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Twelfth Night’ in Clark Park says more, more, more

2 minute read
Pax Ressler as Viola and Angela Bey as Duke Orsino in Clark Park. (Photo by Hannah Van Sciver.)
Pax Ressler as Viola and Angela Bey as Duke Orsino in Clark Park. (Photo by Hannah Van Sciver.)

Thirteen years after Shakespeare in Clark Park’s debut, the theater group is once again bringing the Bard’s classic Twelfth Night to West Philadelphia. This time, however, director Jack Tamburri has chosen to stage the play as a glam-rock spectacular — an artistic decision which promises to take Clark Park and transform it into an Illyria of excess.

At first blush (or sparkling eyeshadow), the glam-rock approach to this year’s production might seem merely a flashy appeal to novelty. Yet it’s clear that, at least for the cast members, this approach isn’t just a glamorous veneer. Instead, it’s a production value embodying more: “More, more, more — more bodies, more people, more explorations of the situations that everyone experiences, more diversity, more access, and more exposure,” says Jess Conda, who plays the role of Olivia’s court fool, Feste.

Not just star-crossed cross-dressed lovers

Feste and Olivia are just two of the many characters in Twelfth Night who already reflect aspects of diversity. In particular, both share ties to the play’s pervasive themes of fluid identity and queerness. Feste, more expectedly, does so through his role as the costumed-in-costume court jester, while Olivia bends norms through her love for Cesario, the male alter ego of shipwrecked female protagonist Viola.

The classic tale of mistaken identity between Olivia, Viola/Cesario, and Duke Orsino famously results in a comedic love triangle. The amorous hijinks resulting from cross-dressed confusion are central to the plot and interpreting the characters’ various motives. This year, however, actor Pax Ressler says the production will also explore Viola's choice to put on a disguise “not only as a necessity of social status, but also out of a genuine desire to change gender presentation.”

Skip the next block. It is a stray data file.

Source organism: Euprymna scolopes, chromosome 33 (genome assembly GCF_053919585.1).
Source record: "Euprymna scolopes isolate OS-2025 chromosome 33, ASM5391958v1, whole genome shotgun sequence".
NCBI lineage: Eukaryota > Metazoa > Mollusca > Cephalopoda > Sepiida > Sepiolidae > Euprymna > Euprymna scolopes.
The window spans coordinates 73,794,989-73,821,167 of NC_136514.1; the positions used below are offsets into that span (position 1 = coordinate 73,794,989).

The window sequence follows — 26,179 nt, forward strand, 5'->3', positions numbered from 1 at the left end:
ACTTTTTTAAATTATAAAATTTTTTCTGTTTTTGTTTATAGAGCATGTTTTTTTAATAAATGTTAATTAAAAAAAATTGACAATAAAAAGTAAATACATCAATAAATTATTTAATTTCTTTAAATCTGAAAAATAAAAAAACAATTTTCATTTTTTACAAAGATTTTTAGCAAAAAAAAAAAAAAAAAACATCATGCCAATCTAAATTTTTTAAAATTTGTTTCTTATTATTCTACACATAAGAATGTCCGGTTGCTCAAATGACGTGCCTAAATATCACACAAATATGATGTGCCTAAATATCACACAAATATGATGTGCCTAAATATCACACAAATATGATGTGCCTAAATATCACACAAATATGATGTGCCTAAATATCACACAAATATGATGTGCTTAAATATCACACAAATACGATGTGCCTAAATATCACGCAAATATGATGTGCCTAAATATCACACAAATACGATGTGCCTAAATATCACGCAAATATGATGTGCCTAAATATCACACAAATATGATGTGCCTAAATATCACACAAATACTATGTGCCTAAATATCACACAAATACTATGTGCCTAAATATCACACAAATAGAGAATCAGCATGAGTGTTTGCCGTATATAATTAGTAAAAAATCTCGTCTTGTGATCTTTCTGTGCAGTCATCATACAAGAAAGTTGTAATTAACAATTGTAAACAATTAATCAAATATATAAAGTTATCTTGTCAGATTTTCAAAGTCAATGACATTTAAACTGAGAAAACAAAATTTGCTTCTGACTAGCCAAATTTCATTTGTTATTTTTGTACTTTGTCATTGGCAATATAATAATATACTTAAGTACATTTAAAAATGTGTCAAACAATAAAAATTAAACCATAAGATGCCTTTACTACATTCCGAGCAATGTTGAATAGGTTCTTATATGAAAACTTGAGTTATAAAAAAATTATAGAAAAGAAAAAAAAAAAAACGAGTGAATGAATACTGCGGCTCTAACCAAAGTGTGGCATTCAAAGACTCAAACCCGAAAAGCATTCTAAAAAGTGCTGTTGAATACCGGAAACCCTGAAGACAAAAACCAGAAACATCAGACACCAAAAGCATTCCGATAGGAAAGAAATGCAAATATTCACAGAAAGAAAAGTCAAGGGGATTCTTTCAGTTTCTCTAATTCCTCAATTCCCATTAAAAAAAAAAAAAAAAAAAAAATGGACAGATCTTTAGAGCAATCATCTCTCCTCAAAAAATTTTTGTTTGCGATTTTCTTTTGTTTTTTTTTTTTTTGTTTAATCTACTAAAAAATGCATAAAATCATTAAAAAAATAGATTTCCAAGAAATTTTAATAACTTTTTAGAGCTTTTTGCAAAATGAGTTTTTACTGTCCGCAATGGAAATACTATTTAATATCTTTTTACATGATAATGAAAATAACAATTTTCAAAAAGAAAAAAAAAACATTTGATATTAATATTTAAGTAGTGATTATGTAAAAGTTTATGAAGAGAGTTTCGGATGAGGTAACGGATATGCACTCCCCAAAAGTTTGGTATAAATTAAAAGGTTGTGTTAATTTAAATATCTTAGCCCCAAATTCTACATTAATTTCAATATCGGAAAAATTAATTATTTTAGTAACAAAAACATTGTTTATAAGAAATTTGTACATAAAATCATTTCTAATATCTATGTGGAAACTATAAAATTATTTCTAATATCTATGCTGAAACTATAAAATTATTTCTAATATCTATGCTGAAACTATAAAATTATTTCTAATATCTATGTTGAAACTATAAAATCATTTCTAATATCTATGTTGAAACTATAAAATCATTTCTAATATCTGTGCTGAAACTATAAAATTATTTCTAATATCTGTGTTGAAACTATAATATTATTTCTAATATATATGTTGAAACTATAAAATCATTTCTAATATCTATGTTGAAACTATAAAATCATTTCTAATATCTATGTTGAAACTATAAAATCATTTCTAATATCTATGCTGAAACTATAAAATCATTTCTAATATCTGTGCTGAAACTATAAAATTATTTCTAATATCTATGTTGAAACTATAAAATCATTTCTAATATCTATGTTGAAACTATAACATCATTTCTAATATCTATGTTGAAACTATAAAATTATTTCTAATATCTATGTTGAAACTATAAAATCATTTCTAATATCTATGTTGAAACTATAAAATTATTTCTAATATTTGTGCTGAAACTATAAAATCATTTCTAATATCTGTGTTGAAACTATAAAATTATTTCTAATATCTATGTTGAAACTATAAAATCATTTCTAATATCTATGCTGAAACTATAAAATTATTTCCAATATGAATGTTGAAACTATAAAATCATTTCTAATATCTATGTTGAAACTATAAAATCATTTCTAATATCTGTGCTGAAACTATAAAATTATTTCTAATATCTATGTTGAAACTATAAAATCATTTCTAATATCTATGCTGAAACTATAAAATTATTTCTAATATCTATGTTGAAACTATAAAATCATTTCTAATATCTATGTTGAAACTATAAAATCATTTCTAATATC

Rad and radical community engagement

Beyond breaking away from the stuffiness of other, more traditional Shakespeare performances, Shakespeare in Clark Park productions also have a history of using the outdoor setting to break down the fourth wall. This year, the group’s dedication to "radical community engagement" takes a new form and sound with music performed by Midsummer Madness, which pairs seasoned professionals with student musicians. With an original score and scenography inspired by 1970s powerhouses such as David Bowie and Little Richard, the dynamic mix of genres and generations is not only very West Philadelphia but, in Conda’s words, “very rock-and-roll.”

The performance will take place in Clark Park’s “bowl,” a former 19th-century mill pond turned greenspace. As usual, attendees should expect a “full bowl.” Veteran cast members recommend bringing sunscreen, bug spray, snacks, and friends to share them with.

Shakespeare in Clark Park presents Twelfth Night on Wednesday, July 25, through Sunday, July 29. All shows begin at 7pm, but pre-show picnics are welcome. All performances are free, with donations enthusiastically encouraged. In case of rain, the show moves to the Annenberg’s Harold Prince Theatre (3680 Walnut Street, Philadelphia).

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